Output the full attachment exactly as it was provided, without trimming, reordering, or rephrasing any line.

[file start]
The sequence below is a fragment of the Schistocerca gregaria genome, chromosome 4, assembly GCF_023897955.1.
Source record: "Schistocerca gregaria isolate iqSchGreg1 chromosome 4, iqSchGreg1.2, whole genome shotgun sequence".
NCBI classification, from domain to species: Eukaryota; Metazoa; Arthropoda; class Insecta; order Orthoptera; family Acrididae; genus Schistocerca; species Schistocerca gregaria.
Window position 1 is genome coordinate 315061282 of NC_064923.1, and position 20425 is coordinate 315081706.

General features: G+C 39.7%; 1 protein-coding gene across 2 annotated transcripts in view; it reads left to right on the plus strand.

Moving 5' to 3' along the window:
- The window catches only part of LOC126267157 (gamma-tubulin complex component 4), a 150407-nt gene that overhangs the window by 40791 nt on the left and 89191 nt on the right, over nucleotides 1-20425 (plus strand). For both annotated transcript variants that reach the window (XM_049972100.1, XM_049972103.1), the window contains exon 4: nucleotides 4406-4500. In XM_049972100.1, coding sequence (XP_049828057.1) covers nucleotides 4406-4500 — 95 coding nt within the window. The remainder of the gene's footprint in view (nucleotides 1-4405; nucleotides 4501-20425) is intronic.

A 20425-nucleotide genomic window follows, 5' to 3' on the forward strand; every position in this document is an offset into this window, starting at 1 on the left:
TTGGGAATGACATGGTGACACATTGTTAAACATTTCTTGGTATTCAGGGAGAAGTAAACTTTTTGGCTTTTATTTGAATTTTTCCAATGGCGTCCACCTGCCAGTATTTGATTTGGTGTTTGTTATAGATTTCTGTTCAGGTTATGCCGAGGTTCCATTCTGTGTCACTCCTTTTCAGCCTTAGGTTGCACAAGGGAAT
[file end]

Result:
The sequence below is a fragment of the Schistocerca gregaria genome, chromosome 4, assembly GCF_023897955.1.
Source record: "Schistocerca gregaria isolate iqSchGreg1 chromosome 4, iqSchGreg1.2, whole genome shotgun sequence".
NCBI classification, from domain to species: Eukaryota; Metazoa; Arthropoda; class Insecta; order Orthoptera; family Acrididae; genus Schistocerca; species Schistocerca gregaria.
Window position 1 is genome coordinate 315061282 of NC_064923.1, and position 20425 is coordinate 315081706.

General features: G+C 39.7%; 1 protein-coding gene across 2 annotated transcripts in view; it reads left to right on the plus strand.

Moving 5' to 3' along the window:
- The window catches only part of LOC126267157 (gamma-tubulin complex component 4), a 150407-nt gene that overhangs the window by 40791 nt on the left and 89191 nt on the right, over nucleotides 1-20425 (plus strand). For both annotated transcript variants that reach the window (XM_049972100.1, XM_049972103.1), the window contains exon 4: nucleotides 4406-4500. In XM_049972100.1, coding sequence (XP_049828057.1) covers nucleotides 4406-4500 — 95 coding nt within the window. The remainder of the gene's footprint in view (nucleotides 1-4405; nucleotides 4501-20425) is intronic.

A 20425-nucleotide genomic window follows, 5' to 3' on the forward strand; every position in this document is an offset into this window, starting at 1 on the left:
TTGGGAATGACATGGTGACACATTGTTAAACATTTCTTGGTATTCAGGGAGAAGTAAACTTTTTGGCTTTTATTTGAATTTTTCCAATGGCGTCCACCTGCCAGTATTTGATTTGGTGTTTGTTATAGATTTCTGTTCAGGTTATGCCGAGGTTCCATTCTGTGTCACTCCTTTTCAGCCTTAGGTTGCACAAGGGAAT